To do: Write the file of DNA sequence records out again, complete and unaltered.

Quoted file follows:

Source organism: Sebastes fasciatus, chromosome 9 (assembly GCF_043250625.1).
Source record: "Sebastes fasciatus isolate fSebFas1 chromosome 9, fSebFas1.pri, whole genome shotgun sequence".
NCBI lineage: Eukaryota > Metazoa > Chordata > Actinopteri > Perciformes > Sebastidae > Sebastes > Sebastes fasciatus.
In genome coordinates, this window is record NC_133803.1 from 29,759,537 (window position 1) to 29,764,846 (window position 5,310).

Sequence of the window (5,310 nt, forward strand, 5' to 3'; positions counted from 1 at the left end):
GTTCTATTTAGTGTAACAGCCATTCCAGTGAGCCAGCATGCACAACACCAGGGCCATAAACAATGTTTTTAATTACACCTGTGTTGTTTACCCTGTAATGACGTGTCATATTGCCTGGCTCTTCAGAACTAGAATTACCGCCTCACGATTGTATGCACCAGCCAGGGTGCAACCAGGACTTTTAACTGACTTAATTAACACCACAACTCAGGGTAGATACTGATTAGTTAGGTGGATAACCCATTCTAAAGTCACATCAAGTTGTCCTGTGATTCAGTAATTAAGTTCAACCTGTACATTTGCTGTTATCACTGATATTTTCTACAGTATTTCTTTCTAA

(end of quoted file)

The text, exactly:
Source organism: Sebastes fasciatus, chromosome 9 (assembly GCF_043250625.1).
Source record: "Sebastes fasciatus isolate fSebFas1 chromosome 9, fSebFas1.pri, whole genome shotgun sequence".
NCBI lineage: Eukaryota > Metazoa > Chordata > Actinopteri > Perciformes > Sebastidae > Sebastes > Sebastes fasciatus.
In genome coordinates, this window is record NC_133803.1 from 29,759,537 (window position 1) to 29,764,846 (window position 5,310).

Sequence of the window (5,310 nt, forward strand, 5' to 3'; positions counted from 1 at the left end):
GTTCTATTTAGTGTAACAGCCATTCCAGTGAGCCAGCATGCACAACACCAGGGCCATAAACAATGTTTTTAATTACACCTGTGTTGTTTACCCTGTAATGACGTGTCATATTGCCTGGCTCTTCAGAACTAGAATTACCGCCTCACGATTGTATGCACCAGCCAGGGTGCAACCAGGACTTTTAACTGACTTAATTAACACCACAACTCAGGGTAGATACTGATTAGTTAGGTGGATAACCCATTCTAAAGTCACATCAAGTTGTCCTGTGATTCAGTAATTAAGTTCAACCTGTACATTTGCTGTTATCACTGATATTTTCTACAGTATTTCTTTCTAA